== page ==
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Thinking in C++ Vol 2 - Practical Programming
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Solutions to selected exercises can be found in the electronic document The Thinking in C++ Volume 2 Annotated Solution Guide, available for a small fee from

1.      Write three functions: one that returns an error value to indicate an error condition, one that sets errno, and one that uses signal( ). Write code that calls these functions and responds to the errors. Now write a fourth function that throws an exception. Call this function and catch the exception. Describe the differences between these four approaches, and why exception handling is an improvement.

2.      Create a class with member functions that throw exceptions. Within this class, make a nested class to use as an exception object. It takes a single const char* as its argument; this represents a description string. Create a member function that throws this exception. (State this in the function s exception specification.) Write a try block that calls this function and a catch clause that handles the exception by displaying its description string.

3.      Rewrite the Stash class from Chapter 13 of Volume 1 so that it throws out_of_range exceptions for operator[ ].

4.      Write a generic main( ) that takes all exceptions and reports them as errors.

5.      Create a class with its own operator new. This operator should allocate ten objects, and on the eleventh object run out of memory and throw an exception. Also add a static member function that reclaims this memory. Now create a main( ) with a try block and a catch clause that calls the memory-restoration routine. Put these inside a while loop, to demonstrate recovering from an exception and continuing execution.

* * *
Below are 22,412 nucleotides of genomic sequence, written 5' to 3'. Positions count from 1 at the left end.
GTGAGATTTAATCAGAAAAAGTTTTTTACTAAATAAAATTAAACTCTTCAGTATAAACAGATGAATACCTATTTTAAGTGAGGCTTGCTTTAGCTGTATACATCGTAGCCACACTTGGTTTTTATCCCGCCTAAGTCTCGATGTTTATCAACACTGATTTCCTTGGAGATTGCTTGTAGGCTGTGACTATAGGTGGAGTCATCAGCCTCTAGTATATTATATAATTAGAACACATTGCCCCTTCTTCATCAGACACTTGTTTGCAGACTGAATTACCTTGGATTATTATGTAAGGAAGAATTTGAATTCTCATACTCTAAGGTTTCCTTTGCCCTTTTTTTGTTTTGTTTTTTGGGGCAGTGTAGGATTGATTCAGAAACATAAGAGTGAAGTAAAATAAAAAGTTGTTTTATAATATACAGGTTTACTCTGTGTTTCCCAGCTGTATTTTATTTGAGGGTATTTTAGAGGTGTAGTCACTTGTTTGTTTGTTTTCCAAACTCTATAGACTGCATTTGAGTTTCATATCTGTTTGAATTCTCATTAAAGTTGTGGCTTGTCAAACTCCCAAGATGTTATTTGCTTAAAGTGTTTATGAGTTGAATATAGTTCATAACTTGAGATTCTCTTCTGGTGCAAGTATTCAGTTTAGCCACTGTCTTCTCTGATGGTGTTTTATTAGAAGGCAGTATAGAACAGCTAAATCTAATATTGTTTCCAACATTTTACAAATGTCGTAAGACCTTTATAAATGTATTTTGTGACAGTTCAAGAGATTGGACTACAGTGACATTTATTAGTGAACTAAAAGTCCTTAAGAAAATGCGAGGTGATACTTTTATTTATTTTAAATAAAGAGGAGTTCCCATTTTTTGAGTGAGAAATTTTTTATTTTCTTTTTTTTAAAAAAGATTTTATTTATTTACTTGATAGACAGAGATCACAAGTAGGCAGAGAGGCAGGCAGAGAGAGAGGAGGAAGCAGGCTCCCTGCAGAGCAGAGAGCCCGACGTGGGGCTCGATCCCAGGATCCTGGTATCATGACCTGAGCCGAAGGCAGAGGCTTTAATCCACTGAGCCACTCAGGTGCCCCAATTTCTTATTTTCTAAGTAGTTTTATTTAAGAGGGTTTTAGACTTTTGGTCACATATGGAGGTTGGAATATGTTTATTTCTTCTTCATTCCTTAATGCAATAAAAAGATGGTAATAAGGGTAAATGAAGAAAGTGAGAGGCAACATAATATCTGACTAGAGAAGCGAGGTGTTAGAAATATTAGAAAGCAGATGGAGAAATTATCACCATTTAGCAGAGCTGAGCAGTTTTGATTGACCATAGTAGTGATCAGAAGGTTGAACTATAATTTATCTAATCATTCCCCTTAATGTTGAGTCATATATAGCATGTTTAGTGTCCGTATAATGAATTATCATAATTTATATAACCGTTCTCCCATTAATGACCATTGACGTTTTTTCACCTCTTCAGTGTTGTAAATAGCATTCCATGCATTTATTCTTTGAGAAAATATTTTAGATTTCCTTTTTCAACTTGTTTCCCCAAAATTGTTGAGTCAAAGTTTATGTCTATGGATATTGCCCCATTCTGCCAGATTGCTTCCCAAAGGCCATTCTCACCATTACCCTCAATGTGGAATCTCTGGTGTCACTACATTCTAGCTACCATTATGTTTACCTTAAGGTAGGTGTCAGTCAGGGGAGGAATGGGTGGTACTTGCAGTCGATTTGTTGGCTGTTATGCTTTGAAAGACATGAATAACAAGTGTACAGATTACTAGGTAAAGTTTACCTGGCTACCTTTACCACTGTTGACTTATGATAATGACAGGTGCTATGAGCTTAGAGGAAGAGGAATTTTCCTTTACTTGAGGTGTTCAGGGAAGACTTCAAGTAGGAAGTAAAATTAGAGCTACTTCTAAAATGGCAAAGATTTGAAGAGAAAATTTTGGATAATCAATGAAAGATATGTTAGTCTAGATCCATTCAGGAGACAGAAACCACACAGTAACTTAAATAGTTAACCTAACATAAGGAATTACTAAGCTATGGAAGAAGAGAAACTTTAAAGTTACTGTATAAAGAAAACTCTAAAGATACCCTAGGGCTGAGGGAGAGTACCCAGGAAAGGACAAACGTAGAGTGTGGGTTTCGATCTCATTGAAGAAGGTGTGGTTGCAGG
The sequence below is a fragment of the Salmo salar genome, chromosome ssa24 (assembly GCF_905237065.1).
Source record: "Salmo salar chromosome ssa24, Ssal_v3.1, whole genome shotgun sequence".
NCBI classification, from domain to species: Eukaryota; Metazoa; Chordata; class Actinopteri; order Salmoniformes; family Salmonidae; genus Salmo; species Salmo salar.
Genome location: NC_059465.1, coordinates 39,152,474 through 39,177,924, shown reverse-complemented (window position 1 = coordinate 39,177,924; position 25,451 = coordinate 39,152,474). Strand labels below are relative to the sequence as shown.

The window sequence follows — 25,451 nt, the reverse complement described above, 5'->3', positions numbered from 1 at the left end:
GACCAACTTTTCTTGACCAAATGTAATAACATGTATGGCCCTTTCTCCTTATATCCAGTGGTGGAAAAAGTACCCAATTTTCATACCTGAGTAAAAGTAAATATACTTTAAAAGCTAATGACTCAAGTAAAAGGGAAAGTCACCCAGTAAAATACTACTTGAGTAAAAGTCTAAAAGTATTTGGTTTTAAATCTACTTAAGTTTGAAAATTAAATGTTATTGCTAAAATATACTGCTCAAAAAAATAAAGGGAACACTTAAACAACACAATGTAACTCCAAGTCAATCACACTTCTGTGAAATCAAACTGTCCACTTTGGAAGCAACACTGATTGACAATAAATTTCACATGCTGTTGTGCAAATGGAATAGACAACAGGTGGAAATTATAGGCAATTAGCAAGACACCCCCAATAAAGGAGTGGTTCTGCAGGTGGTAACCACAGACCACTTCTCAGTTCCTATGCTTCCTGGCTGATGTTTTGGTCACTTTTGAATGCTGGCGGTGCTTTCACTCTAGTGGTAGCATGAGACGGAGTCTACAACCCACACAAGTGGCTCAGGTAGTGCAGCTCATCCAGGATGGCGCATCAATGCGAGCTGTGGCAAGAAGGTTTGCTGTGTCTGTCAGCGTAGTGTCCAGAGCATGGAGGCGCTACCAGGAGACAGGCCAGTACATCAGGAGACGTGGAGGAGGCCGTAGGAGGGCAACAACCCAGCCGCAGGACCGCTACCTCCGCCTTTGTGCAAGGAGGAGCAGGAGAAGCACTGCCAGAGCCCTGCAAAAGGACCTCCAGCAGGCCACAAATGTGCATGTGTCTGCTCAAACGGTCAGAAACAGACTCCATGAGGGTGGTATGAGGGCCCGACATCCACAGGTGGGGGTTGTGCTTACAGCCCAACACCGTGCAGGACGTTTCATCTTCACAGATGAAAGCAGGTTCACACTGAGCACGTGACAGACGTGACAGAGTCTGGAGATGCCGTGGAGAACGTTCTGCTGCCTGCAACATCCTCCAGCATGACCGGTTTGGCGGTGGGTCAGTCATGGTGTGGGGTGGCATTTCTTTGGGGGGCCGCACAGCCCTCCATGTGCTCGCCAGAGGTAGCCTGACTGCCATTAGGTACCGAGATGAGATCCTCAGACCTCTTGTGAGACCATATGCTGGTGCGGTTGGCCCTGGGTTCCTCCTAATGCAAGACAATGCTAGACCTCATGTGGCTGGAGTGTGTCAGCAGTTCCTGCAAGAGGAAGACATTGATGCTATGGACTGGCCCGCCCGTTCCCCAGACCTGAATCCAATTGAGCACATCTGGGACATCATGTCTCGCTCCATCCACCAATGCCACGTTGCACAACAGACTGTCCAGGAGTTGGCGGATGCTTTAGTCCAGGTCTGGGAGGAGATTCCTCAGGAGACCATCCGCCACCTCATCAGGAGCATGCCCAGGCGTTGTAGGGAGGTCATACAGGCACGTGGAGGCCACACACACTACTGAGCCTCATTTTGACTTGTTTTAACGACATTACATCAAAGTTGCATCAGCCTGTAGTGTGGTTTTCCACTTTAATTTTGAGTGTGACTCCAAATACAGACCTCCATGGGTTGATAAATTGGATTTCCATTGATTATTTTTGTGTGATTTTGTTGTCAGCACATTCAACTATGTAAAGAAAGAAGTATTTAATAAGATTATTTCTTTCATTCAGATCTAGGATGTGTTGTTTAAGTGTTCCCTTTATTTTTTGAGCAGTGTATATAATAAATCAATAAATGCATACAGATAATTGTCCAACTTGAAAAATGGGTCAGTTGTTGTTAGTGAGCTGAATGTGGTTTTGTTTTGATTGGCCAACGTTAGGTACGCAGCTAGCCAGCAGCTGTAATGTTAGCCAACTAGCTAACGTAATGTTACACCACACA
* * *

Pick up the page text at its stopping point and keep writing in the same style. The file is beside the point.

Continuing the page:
6.      Create a destructor that throws an exception, and write code to prove to yourself that this is a bad idea by showing that if a new exception is thrown before the handler for the existing one is reached, terminate( ) is called.

7.      Prove to yourself that all exception objects (the ones that are thrown) are properly destroyed.

8.      Prove to yourself that if you create an exception object on the heap and throw the pointer to that object, it will not be cleaned up.

9.      Write a function with an exception specification that can throw four exception types: a char, an int, a bool, and your own exception class. Catch each in main( ) and verify the catch. Derive your exception class from a standard exception. Write the function in such a way that the system recovers and tries to execute it again.

10.    Modify your solution to the previous exercise to throw a double from the function, violating the exception specification. Catch the violation with your own unexpected handler that displays a message and exits the program gracefully (meaning abort( ) is not called).

11.    Write a Garage class that has a Car that is having troubles with its Motor. Use a function-level try block in the Garage class constructor to catch an exception (thrown from the Motor class) when its Car object is initialized. Throw a different exception from the body of the Garage constructor s handler and catch it in main( ).


Thinking in C++ Vol 2 - Practical Programming
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   Reproduced courtesy of Bruce Eckel, MindView, Inc. Design by Interspire